SPEE3D did something very interesting: they 3D printed a metal part on a navy ship.
Australia-based SPEE3D uses a unique 3D printing process that is literally supersonic. Their idea is to blast fine metal powder through a robotically-controlled toolhead at supersonic speeds. When a particle strikes a metal surface, the kinetic energy causes instantaneous molecular bonding — all without the need for heat.
This “cold spray” approach allows the building of 3D objects by simply moving the printhead around in 3D space to build up the object.
The process is extraordinarily fast. Here you can see an 8.5kg copper flywheel printed in only 60 minutes. Not only is the supersonic process fast, it can also handle metals that are difficult to 3D print using LPBF methods, like copper.
One limitation to the SPEE3D process is that it doesn’t have nearly the resolution of LPBF print processes. However, there are plenty of parts that don’t require such resolution. In fact, there are likely many more “coarse” metal parts required.
For several years SPEE3D has been working with various militaries to see how well their system could work in those environments. The most recent test took place with the US Navy in California, where a SPEE3D system was installed on a US Navy ship.
This work was done as part of the US Navy’s Repair Technology Exercise (REPTX) at Naval Surface Warfare Center, Port Hueneme Division. Parts printed included a wrench, pulley, door handle, pump flange, valve handle, impeller, and more.
You’ll note that all of those example prints sound like spare parts that one might require on a ship.
That’s the goal of this exercise: to prove that it is possible to 3D print spare metal parts shipboard, and thus avoid the need to stock heavy and expensive spares — or worse, transport them to the needy ship. Making spare parts on demand would be an incredibly powerful way to increase ship reliability and reduce dependency on central services.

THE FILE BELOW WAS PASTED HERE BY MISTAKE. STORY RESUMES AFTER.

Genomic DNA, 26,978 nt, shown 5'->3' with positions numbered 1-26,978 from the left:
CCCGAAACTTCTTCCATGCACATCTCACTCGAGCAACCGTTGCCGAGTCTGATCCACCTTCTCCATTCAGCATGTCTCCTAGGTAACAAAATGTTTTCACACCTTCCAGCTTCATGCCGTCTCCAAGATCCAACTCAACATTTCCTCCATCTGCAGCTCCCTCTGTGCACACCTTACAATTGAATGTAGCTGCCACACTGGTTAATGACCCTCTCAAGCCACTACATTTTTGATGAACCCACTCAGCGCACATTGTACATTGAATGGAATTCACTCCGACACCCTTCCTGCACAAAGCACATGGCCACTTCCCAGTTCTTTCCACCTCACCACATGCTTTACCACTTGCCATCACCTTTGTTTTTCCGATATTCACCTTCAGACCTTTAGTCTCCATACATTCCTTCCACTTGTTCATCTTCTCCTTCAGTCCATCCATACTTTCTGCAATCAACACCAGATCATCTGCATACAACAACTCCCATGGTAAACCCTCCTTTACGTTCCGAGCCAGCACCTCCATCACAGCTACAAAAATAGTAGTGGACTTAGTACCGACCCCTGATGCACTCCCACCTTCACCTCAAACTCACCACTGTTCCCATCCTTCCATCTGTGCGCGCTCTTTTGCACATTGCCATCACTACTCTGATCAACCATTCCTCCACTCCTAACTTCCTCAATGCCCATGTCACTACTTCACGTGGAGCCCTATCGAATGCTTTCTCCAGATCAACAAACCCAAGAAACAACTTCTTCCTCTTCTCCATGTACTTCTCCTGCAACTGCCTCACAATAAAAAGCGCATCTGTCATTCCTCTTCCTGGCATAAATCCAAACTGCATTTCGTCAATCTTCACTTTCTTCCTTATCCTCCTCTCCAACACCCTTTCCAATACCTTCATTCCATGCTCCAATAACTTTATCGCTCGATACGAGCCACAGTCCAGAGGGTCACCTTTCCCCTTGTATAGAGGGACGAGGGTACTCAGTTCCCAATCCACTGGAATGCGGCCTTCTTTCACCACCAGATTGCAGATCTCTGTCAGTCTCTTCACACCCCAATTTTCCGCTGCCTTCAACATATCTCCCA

The interest in this concept has been high, and navies around the world have been looking at ways to implement a solution. Several have even attempted to use LPBF solutions, but apparently have been unsuccessful.
This is understandable, because LPBF equipment requires a stable platform because loose powder is deployed on each layer of the print. Should the machine be shaken or tilted, it’s not clear how the print quality could be affected, or even if the prints would complete at all. LPBF depends on gravity and stability.
That’s not a problem when you put LPBF equipment in a factory to make medical implants or aerospace parts, but it is when you put the machine on a navy ship that is tossing about in the sea.
That is where SPEE3D comes in: their cold spray process is mostly immune to shakes and rattles, and should be able to print competent parts in less than stable conditions. That could be ideal for naval spare parts.
Evidently the project was able to successfully produce a number of spare parts using this equipment, proving the concept.
For SPEE3D, this is incredibly good news. It means that they could leverage this development into actual deployments of their equipment on navy ships. Those ships are not necessarily just with the US Navy as well: if proven on one ship, it should work on others in other navies as well.
The technology will also work for commercial shipping, too, and that is a vastly larger market.
I believe SPEE3D just opened a big door for forward movement.